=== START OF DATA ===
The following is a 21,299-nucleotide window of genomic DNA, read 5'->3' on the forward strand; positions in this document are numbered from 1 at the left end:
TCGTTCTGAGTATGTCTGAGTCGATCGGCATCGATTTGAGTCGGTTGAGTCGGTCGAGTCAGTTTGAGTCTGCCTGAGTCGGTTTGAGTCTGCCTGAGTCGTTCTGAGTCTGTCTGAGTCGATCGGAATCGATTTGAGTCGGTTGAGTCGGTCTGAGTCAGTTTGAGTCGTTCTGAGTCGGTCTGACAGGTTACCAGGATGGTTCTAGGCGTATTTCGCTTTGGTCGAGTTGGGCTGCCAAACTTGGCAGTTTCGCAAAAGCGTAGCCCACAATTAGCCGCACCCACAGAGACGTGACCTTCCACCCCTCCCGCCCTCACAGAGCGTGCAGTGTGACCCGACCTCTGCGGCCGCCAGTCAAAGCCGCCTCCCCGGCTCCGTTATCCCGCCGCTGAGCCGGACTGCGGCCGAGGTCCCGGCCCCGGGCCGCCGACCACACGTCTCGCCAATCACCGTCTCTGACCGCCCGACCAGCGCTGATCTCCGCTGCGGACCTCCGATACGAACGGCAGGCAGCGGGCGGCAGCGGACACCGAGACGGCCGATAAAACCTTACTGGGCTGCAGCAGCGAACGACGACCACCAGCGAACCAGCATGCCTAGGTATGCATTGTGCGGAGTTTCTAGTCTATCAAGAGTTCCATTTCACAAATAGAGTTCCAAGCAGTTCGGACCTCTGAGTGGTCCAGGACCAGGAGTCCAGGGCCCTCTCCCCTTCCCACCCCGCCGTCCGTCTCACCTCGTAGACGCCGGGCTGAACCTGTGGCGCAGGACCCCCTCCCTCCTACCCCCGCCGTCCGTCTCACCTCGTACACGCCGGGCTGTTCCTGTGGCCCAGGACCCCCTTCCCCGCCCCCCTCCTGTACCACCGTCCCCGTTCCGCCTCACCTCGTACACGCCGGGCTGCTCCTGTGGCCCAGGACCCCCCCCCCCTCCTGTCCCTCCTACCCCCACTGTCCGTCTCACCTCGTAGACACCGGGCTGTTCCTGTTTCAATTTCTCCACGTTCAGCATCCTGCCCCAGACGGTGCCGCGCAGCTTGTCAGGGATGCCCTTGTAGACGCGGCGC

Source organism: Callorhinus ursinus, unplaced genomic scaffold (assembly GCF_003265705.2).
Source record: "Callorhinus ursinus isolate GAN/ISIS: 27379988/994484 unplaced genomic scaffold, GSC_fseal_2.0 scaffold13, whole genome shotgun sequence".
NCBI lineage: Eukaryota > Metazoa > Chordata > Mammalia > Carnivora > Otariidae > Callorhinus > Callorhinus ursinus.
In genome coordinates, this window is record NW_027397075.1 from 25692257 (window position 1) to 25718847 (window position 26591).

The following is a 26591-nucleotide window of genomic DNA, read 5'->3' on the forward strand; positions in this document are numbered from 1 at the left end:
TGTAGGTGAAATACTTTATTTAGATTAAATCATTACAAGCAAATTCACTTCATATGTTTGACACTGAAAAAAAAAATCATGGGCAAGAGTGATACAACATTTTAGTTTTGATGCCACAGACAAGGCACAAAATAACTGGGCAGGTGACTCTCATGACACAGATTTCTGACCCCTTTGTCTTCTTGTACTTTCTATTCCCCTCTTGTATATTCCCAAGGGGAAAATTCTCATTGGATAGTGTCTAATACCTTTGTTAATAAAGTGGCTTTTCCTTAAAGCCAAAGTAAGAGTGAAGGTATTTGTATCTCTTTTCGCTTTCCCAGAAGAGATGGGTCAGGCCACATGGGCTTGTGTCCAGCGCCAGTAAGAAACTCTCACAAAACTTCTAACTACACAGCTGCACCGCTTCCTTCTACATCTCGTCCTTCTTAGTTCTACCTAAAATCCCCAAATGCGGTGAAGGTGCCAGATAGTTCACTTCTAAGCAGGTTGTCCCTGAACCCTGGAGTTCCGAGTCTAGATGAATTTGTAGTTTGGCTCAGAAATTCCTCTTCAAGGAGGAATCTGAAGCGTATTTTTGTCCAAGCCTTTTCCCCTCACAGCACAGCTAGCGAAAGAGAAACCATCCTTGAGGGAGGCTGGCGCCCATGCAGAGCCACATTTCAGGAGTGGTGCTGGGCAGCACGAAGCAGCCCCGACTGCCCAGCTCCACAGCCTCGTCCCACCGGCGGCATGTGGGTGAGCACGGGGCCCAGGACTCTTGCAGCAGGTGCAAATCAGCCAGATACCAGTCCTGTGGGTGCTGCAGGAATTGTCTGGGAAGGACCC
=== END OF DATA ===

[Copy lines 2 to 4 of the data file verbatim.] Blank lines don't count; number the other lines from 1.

TCGTTCTGAGTATGTCTGAGTCGATCGGCATCGATTTGAGTCGGTTGAGTCGGTCGAGTCAGTTTGAGTCTGCCTGAGTCGGTTTGAGTCTGCCTGAGTCGTTCTGAGTCTGTCTGAGTCGATCGGAATCGATTTGAGTCGGTTGAGTCGGTCTGAGTCAGTTTGAGTCGTTCTGAGTCGGTCTGACAGGTTACCAGGATGGTTCTAGGCGTATTTCGCTTTGGTCGAGTTGGGCTGCCAAACTTGGCAGTTTCGCAAAAGCGTAGCCCACAATTAGCCGCACCCACAGAGACGTGACCTTCCACCCCTCCCGCCCTCACAGAGCGTGCAGTGTGACCCGACCTCTGCGGCCGCCAGTCAAAGCCGCCTCCCCGGCTCCGTTATCCCGCCGCTGAGCCGGACTGCGGCCGAGGTCCCGGCCCCGGGCCGCCGACCACACGTCTCGCCAATCACCGTCTCTGACCGCCCGACCAGCGCTGATCTCCGCTGCGGACCTCCGATACGAACGGCAGGCAGCGGGCGGCAGCGGACACCGAGACGGCCGATAAAACCTTACTGGGCTGCAGCAGCGAACGACGACCACCAGCGAACCAGCATGCCTAGGTATGCATTGTGCGGAGTTTCTAGTCTATCAAGAGTTCCATTTCACAAATAGAGTTCCAAGCAGTTCGGACCTCTGAGTGGTCCAGGACCAGGAGTCCAGGGCCCTCTCCCCTTCCCACCCCGCCGTCCGTCTCACCTCGTAGACGCCGGGCTGAACCTGTGGCGCAGGACCCCCTCCCTCCTACCCCCGCCGTCCGTCTCACCTCGTACACGCCGGGCTGTTCCTGTGGCCCAGGACCCCCTTCCCCGCCCCCCTCCTGTACCACCGTCCCCGTTCCGCCTCACCTCGTACACGCCGGGCTGCTCCTGTGGCCCAGGACCCCCCCCCCCTCCTGTCCCTCCTACCCCCACTGTCCGTCTCACCTCGTAGACACCGGGCTGTTCCTGTTTCAATTTCTCCACGTTCAGCATCCTGCCCCAGACGGTGCCGCGCAGCTTGTCAGGGATGCCCTTGTAGACGCGGCGC

Source organism: Callorhinus ursinus, unplaced genomic scaffold (assembly GCF_003265705.2).
Source record: "Callorhinus ursinus isolate GAN/ISIS: 27379988/994484 unplaced genomic scaffold, GSC_fseal_2.0 scaffold13, whole genome shotgun sequence".